On 18 May at Cipriani, Sean Penn will be honored by my organization, This World: The Values Network, for his work in saving the life of Jacob Ostreicher, a Hassidic Jew who was unjustly accused and rotting in a Bolivian jail for three years. Joining him as co-honorees this year, the silver anniversary of my time in the Rabbinate, are Senator Cory Booker of New Jersey and Ambassador Ron Dermer of Israel, both of whom served as student Presidents at the Oxford L’Chaim Society while I was leading it. John Prendergast, the great anti-genocide campaigner and former under Secretary-of-State for Africa under Bill Clinton, and Bret Stephens, who won last year’s Pulitzer Prize for Distinguished commentary, will also be honorees. The hosts for the dinner are the world’s foremost Jewish philanthropists, Dr. Miriam and Sheldon Adelson, and Birthright Israel co-founders, Judy and Michael Steinhardt.
Mr. Penn not only electrified the world by saving Mr. Ostreicher by apparently secreting him out of Bolivia at considerable personal risk. He has also remained in close contact with Mr. Ostreicher and is extending himself significantly to help him rebuild his life back in the United States, after the horrors to which he was subjected.
This is a small part of the humanitarian work Sean Penn performs.
I traveled to Haiti days after the 2010 earthquake. Never will I forget the stench of death that filled my nostrils in every part of Port Au Prince. Never will I forget the human bodies being eaten by scavenging dogs. Walking across city streets without stepping on human vertebrae and tissue. The giant morgue, filled with the bodies of dead children.
The world descended in force to help with Haiti. The world stayed for a while, did what they could, and mostly left.
Mr. Penn stayed on. For an entire year. Living in a tiny room in a house he shared with more than 20 people. And he remains, four years later, intimately involved with Haiti, raising millions of dollars, building homes, building schools, clearing the rubble from the streets, and serving as Ambassador at large.
At one point he was running a refugee camp with an astonishing 6o,ooo people, nearly all of whom his organization had helped relocate and rebuild their lives. These are humanitarian acts largely without parallel in Hollywood.
They say Elvis Presley used to ask spiritual gurus and religious leaders, “Why did God give me all this fame? What am I meant to do with it?” His inability to answer that question meant that ultimately his fame became a burden to him that slowly killed him.
I saw the same thing happen to Michael Jackson. Michael was a noble soul and wished desperately to consecrate his fame to a cause larger than himself. I used to watch Michael cry when there were stories on the news of children dying. Sadly, his inability to execute his program for helping the world’s children – despite many attempts – meant that his unequaled fame became a prison incarcerating his spirit and slowly suffocating his soul.
As an organization that promotes universal Jewish values, we are honoring Sean Penn becausehe has demonstrated that the highest goal of celebrity is saving human life.
Fame is nothing but a tool, a megaphone to the world, the locus of immense attraction which, when shined on the helpless, can call the world’s attention toward reversing the plight of the suffering masses.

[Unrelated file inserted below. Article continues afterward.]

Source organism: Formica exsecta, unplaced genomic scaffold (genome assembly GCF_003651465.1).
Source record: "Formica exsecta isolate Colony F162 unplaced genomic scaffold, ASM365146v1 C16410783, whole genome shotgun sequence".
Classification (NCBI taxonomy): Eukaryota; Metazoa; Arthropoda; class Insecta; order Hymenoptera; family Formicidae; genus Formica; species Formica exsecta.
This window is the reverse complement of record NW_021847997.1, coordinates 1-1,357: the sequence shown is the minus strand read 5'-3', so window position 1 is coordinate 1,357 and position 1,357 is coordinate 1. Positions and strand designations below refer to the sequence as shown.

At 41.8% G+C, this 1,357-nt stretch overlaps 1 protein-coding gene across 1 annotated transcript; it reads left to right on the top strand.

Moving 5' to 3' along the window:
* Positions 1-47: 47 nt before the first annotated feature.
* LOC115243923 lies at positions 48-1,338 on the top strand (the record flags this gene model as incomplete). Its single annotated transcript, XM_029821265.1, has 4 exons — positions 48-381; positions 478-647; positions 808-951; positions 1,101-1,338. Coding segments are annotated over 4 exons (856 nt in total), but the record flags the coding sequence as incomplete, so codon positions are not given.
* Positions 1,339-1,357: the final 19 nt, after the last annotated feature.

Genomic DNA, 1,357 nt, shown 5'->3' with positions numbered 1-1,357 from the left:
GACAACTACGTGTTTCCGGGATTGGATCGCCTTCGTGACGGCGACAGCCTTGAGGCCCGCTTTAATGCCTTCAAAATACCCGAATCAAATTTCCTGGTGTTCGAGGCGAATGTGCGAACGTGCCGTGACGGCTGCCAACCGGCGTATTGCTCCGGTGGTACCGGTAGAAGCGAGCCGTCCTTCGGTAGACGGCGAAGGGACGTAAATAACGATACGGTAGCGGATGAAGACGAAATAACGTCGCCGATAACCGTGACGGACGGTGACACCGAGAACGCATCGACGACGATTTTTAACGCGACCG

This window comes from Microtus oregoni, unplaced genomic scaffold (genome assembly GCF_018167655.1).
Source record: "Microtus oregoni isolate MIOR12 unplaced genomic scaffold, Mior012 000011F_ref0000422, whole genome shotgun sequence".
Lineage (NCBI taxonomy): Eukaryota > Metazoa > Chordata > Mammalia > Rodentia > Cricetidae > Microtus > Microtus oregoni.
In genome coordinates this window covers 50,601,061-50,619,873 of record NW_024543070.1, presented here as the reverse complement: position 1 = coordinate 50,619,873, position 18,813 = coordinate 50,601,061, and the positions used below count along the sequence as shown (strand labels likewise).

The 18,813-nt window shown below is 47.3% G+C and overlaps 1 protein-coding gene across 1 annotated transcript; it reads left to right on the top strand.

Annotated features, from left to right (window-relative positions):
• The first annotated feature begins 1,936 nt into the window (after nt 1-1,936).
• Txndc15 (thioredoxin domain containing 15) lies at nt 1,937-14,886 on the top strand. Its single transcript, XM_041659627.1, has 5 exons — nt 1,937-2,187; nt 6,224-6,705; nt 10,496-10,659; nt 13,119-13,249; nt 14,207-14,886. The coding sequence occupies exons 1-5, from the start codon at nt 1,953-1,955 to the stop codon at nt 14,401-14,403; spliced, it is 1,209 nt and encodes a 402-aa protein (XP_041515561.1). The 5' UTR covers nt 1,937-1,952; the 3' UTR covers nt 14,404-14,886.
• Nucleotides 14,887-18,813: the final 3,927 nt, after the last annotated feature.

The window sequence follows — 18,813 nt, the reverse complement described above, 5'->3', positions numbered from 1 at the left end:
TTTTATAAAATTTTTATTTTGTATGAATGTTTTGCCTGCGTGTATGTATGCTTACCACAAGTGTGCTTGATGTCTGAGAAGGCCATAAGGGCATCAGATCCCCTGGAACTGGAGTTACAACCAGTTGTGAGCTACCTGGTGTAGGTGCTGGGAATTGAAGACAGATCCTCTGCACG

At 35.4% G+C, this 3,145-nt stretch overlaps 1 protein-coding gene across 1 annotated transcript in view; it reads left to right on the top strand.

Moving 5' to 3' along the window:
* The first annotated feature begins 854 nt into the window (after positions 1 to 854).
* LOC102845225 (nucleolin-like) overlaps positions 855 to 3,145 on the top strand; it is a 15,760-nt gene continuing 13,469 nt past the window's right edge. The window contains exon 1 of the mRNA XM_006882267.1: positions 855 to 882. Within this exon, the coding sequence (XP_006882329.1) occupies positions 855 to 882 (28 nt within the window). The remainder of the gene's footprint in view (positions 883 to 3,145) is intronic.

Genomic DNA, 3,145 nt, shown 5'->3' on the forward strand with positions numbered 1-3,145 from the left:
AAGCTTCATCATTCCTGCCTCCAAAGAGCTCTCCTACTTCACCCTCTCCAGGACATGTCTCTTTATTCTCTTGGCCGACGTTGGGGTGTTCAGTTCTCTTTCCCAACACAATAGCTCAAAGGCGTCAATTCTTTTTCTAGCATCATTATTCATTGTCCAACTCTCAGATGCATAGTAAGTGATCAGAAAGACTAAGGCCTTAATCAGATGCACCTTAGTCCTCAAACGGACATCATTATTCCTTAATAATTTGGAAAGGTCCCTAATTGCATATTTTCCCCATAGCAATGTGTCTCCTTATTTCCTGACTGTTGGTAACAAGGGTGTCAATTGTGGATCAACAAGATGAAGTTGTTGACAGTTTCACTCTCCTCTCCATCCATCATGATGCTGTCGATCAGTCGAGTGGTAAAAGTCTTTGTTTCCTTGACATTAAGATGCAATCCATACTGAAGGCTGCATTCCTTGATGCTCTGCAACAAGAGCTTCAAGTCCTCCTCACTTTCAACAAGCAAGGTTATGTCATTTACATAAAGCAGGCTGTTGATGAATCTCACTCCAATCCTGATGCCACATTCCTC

Close friends of mine called me when we announced that Mr. Penn was to be honored. “Shmuley, this is the guy who met with Tariq Aziz in Iraq before the war. He’s the guy who met with Castro and befriended Hugo Chavez.”
Yes, he is. And I was critical of these moves. I believe that well-intentioned men and women can find themselves being used by dictators to whitewash their crimes and solidify their regimes.
But my ideological and political differences with Mr. Penn pale beside my awe at the number of lives he has saved, the degree of his commitment to the world’s most desperate people, and the example he presents to a nation obsessed with celebrity.
I have become suspicious of celebrity. Having served as Rabbi to Michael Jackson, whom I loved and whose life I tried to save, I have become somewhat inured to the seduction of fame. No one I meet will ever be as famous as Michael and yet Michael was all too human, just like the rest of us.
What has made me even more suspicious of celebrity, of late, is the number of performers, like Roger Waters of Pink Floyd, who are out-and-out Israel haters and Anti-Semites, comparing the Jewish state to the Nazis, and the failure on the part of Jewish celebrities to defend the Middle East’s only democracy.
So when I come across a celebrity like Sean Penn who is dedicated to saving thousands of lives as well as sharing in their privations, I will go out of my way to show that they are heroes to me, regardless of our differences.
Judaism is action-oriented. We judge people based on their deeds and not their beliefs. Political differences be damned. Those who love God’s children and subordinate their careers toward the protection of human life should be held up as examples that all should emulate.
Rabbi Shmuley Boteach, whom Newsweek and The Washington Post calls “the most famous Rabbi in America,” is the international best-selling author of 30 books, and in May will publish Kosher Lust: Love is Not the Answer His website is www.shmuley.com. Follow him on Twitter @RabbiShmuley.